On Monday, May 20th, 2019, Daze, Gitaxian Probe, and Gush were banned from Pauper. While I believed Gush warranted a ban, the addition of Daze and Gitaxian Probe caught me by surprise. Ian Duke cited the way these three cards interacted with other powerful blue cards like Ponder, Preordain, and Brainstorm to allow blue tempo builds—Delver decks—to increase their density of spells. Each of these cards did something slightly different for blue decks, but in concert they contributed to dominance.
Gitaxian Probe picked up steam as a ban candidate in the run up to May 20th. Effectively a free spell, the cantrip provided perfect information and replaced itself. In Dimir Delver, this helped to speed out Gurmag Angler while also helping to plot out the Delver player’s defenses. In decks like Tireless Tribe Combo, it gave a peek to see if the coast was clear. It also has had a home in Burn for the better part of a year as a way to enable Ghitu Lavarunner. All of this while not requiring any mana investment and providing a fresh card. Gitaxian Probe made it easier to flip Delver of Secrets by running more spells and not reducing a deck’s effective land count. The card is now banned in three non-rotating formats: Modern, Legacy, and Pauper.
If there were whispers about Gitaxian Probe, then any mention of Daze was straight out of A Quiet Place. This one caught me and other members of the Pauper community completely off-guard. Daze has been part of the format for so long—since Duel Decks: Jace vs. Chandra was released on Magic Online back in 2008—that it flew completely under the radar. It shouldn’t have. Daze might not be as impressive as Force of Will in the free counter department, but as Ian Duke noted, it removed any sense of “shields down.” A blue deck could tap out without fear in the early turns of the game and still have a way to stop an opponent’s threat. Ian Duke cited Daze as reducing interactive game play, which seems odd for a purely reactive spell. But in the early game the best way to interact with Daze is to have your own copy. One of the the issues with Pauper as of late was the complete dearth of aggressive strategies. As these decks live and die on their 2-drops, having Daze in the format presented yet another roadblock to their success. Why bother trying to commit a threat on the second turn of the game if there’s a great chance it is going to get Dazed?
In concert, Daze, Gitaxian Probe, and Gush allowed Delver and other blue decks to run fewer actual mana sources and still hit their land drops, see more cards than their opponents, and limit their ability to interact. Play Design had a plethora of options to help reduce the dominance of blue. They opted to take out the free spells.
Notably, the monarch survived unscathed. While Thorn of the Black Rose and Entourage of Trest have yet to make waves, Palace Sentinels is the backbone of various midrange decks running white. As noted in the announcement, monarch helps to promote variety and gives these decks a fighting chance against other midrange and control decks. Monarch decks preyed on Delver style decks, but the combination of Prismatic Strands and Palace Sentinels also helped to keep aggressive strategies at bay. Now that Daze has left the format, beatdown decks could make a comeback. Monarch decks often take the second turn off to either develop their mana base with a tapland or play a Prophetic Prism. If there are more 2-drops running around, taking the second turn off may be costly.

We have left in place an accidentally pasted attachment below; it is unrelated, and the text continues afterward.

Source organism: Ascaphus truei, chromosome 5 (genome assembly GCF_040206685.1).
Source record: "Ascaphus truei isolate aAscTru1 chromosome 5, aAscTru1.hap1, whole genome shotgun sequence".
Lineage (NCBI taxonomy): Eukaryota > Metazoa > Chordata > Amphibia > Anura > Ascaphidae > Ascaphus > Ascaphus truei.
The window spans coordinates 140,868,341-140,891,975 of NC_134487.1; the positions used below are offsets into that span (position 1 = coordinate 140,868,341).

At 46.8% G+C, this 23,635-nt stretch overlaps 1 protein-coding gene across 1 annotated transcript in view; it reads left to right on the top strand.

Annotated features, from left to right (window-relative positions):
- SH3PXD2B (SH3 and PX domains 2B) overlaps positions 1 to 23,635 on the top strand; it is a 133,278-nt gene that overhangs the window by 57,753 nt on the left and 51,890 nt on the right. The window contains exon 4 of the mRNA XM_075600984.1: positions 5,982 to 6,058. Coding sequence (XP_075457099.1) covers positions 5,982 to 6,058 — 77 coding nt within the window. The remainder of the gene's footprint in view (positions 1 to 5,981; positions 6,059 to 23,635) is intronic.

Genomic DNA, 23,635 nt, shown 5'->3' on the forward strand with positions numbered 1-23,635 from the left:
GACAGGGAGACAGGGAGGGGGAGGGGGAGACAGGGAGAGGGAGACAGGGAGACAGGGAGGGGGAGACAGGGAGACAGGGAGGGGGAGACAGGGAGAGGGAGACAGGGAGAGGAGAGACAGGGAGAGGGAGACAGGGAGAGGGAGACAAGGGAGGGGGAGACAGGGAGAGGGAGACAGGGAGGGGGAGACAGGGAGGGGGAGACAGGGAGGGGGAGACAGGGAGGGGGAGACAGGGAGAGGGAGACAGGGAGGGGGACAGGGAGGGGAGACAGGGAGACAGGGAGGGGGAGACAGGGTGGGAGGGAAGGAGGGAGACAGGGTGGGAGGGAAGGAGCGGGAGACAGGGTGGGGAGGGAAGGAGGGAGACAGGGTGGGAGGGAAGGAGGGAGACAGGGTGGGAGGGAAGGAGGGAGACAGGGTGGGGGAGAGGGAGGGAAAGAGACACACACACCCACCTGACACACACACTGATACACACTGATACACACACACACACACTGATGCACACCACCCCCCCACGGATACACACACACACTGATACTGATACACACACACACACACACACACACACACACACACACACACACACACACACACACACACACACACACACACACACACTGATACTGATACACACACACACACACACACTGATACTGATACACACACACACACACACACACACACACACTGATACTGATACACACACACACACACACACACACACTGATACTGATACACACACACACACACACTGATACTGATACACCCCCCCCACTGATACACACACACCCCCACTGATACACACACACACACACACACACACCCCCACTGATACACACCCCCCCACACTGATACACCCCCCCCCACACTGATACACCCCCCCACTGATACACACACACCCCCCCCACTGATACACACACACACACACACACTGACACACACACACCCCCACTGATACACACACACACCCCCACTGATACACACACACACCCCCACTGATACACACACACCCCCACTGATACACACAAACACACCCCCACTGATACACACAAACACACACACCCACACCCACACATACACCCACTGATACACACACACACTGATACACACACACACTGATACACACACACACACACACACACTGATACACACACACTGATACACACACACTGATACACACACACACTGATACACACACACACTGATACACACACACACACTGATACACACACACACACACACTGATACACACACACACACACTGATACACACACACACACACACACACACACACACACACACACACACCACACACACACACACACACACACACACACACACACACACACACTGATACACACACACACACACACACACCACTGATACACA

The other thing that may help to keep monarch in check is a rise in Tron decks. In the old metagame, Tron decks were kept down by aggressive Delver strategies and their suite of countermagic. Tron is capable of going over Monarch and using the abundance of mana to invalidate the surplus of cards. Now that Delver decks have been weakened, some fear that Tron could emerge as the new apex predator. While I do believe that Tron will help to contain monarch strategies, I also think that despite Tron’s reliance on Moment’s Peace, aggressive decks could help to limit the impact of Tron. The cost of running a Tron mana base is high in Pauper as there is no analog for Sylvan Scrying. As such, the popular Tron decks are not pure “over the top” decks like their Modern counterparts but instead they attempt to race toward the mana engine to enact a Ghostly Flicker lock. But this limits the number of slots to affect the board. The best Tron decks from week to week are going to be those that are able to pack the correct removal while the best aggressive decks are going to be those that stay a step ahead.
So what decks on life support get a second wind? Stompy and Affinity are poised to make waves early. Stompy is a deck based around 2-drops and has access to Burning-Tree Emissary openings. Augur of Bolas into Daze was such a beating against the green deck that it all but vanished from the format. While the green deck will still struggle against monarch decks, especially those with access to Standard Bearer, for the first time in almost two years it will have a chance to compete.
Affinity never really went away but it is hardly the dominant force it was in the past. Affinity relies on early 4/4s to get the job done when Atog and Fling cannot. Now that the premier Gurmag Angler deck has been cut off at the knees it is possible for Carapace Forgers and Myr Enforcers to be together forever again.
Week 1 in this new format is going to be interesting. Delver is not the powerhouse it has been in the past, but is far from dead. Beyond that, not much is known. For the first time in a long time, Pauper is wide open. My advice? Be prepared to kill 4-toughness creatures. Grasp of Darkness and Flame Slash seem to be well positioned and Heartfire could see some play. Gurmag Angler is not going anywhere, but Palace Sentinels, Dinrova Horror, and maybe even Spire Golem are going to be key threats. Regardless, Pauper is never going to be the same again. And that’s amazing.